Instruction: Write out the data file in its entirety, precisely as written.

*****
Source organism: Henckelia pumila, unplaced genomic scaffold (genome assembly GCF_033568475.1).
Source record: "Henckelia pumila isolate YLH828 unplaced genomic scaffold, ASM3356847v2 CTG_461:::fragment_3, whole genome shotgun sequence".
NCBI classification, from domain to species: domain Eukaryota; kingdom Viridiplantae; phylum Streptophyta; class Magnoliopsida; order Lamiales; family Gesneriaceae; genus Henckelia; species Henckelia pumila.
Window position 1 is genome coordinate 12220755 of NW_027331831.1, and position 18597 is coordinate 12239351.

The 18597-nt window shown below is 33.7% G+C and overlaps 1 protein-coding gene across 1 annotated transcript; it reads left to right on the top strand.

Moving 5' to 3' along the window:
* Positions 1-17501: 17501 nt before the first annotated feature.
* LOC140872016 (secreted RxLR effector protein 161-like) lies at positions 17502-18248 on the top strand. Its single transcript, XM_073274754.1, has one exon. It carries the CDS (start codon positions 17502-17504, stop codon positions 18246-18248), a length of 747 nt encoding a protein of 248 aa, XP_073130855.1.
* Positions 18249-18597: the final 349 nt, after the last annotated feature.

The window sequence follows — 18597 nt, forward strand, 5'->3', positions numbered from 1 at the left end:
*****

Source organism: Henckelia pumila, unplaced genomic scaffold (genome assembly GCF_033568475.1).
Source record: "Henckelia pumila isolate YLH828 unplaced genomic scaffold, ASM3356847v2 CTG_461:::fragment_3, whole genome shotgun sequence".
NCBI classification, from domain to species: domain Eukaryota; kingdom Viridiplantae; phylum Streptophyta; class Magnoliopsida; order Lamiales; family Gesneriaceae; genus Henckelia; species Henckelia pumila.
Window position 1 is genome coordinate 12220755 of NW_027331831.1, and position 18597 is coordinate 12239351.

The 18597-nt window shown below is 33.7% G+C and overlaps 1 protein-coding gene across 1 annotated transcript; it reads left to right on the top strand.

Moving 5' to 3' along the window:
* Positions 1-17501: 17501 nt before the first annotated feature.
* LOC140872016 (secreted RxLR effector protein 161-like) lies at positions 17502-18248 on the top strand. Its single transcript, XM_073274754.1, has one exon. It carries the CDS (start codon positions 17502-17504, stop codon positions 18246-18248), a length of 747 nt encoding a protein of 248 aa, XP_073130855.1.
* Positions 18249-18597: the final 349 nt, after the last annotated feature.

The window sequence follows — 18597 nt, forward strand, 5'->3', positions numbered from 1 at the left end: